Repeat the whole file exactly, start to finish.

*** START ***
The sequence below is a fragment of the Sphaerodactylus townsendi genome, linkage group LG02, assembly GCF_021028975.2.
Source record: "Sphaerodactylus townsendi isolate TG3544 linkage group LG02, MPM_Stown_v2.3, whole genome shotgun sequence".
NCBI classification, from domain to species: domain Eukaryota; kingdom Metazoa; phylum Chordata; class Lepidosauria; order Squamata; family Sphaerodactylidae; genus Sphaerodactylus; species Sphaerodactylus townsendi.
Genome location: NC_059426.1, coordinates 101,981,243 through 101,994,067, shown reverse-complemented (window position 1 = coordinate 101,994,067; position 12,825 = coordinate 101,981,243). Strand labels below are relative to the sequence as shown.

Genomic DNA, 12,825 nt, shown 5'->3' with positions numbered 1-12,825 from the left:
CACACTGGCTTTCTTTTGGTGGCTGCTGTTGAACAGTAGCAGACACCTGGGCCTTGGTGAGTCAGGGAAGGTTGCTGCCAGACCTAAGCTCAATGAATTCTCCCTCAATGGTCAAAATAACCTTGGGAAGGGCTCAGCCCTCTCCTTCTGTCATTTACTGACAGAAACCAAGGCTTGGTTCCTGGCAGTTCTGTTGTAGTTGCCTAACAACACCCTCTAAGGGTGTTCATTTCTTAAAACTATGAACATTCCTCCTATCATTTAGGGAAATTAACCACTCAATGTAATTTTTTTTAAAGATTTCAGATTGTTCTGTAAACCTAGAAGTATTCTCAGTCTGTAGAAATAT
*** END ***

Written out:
The sequence below is a fragment of the Sphaerodactylus townsendi genome, linkage group LG02, assembly GCF_021028975.2.
Source record: "Sphaerodactylus townsendi isolate TG3544 linkage group LG02, MPM_Stown_v2.3, whole genome shotgun sequence".
NCBI classification, from domain to species: domain Eukaryota; kingdom Metazoa; phylum Chordata; class Lepidosauria; order Squamata; family Sphaerodactylidae; genus Sphaerodactylus; species Sphaerodactylus townsendi.
Genome location: NC_059426.1, coordinates 101,981,243 through 101,994,067, shown reverse-complemented (window position 1 = coordinate 101,994,067; position 12,825 = coordinate 101,981,243). Strand labels below are relative to the sequence as shown.

Genomic DNA, 12,825 nt, shown 5'->3' with positions numbered 1-12,825 from the left:
CACACTGGCTTTCTTTTGGTGGCTGCTGTTGAACAGTAGCAGACACCTGGGCCTTGGTGAGTCAGGGAAGGTTGCTGCCAGACCTAAGCTCAATGAATTCTCCCTCAATGGTCAAAATAACCTTGGGAAGGGCTCAGCCCTCTCCTTCTGTCATTTACTGACAGAAACCAAGGCTTGGTTCCTGGCAGTTCTGTTGTAGTTGCCTAACAACACCCTCTAAGGGTGTTCATTTCTTAAAACTATGAACATTCCTCCTATCATTTAGGGAAATTAACCACTCAATGTAATTTTTTTTAAAGATTTCAGATTGTTCTGTAAACCTAGAAGTATTCTCAGTCTGTAGAAATAT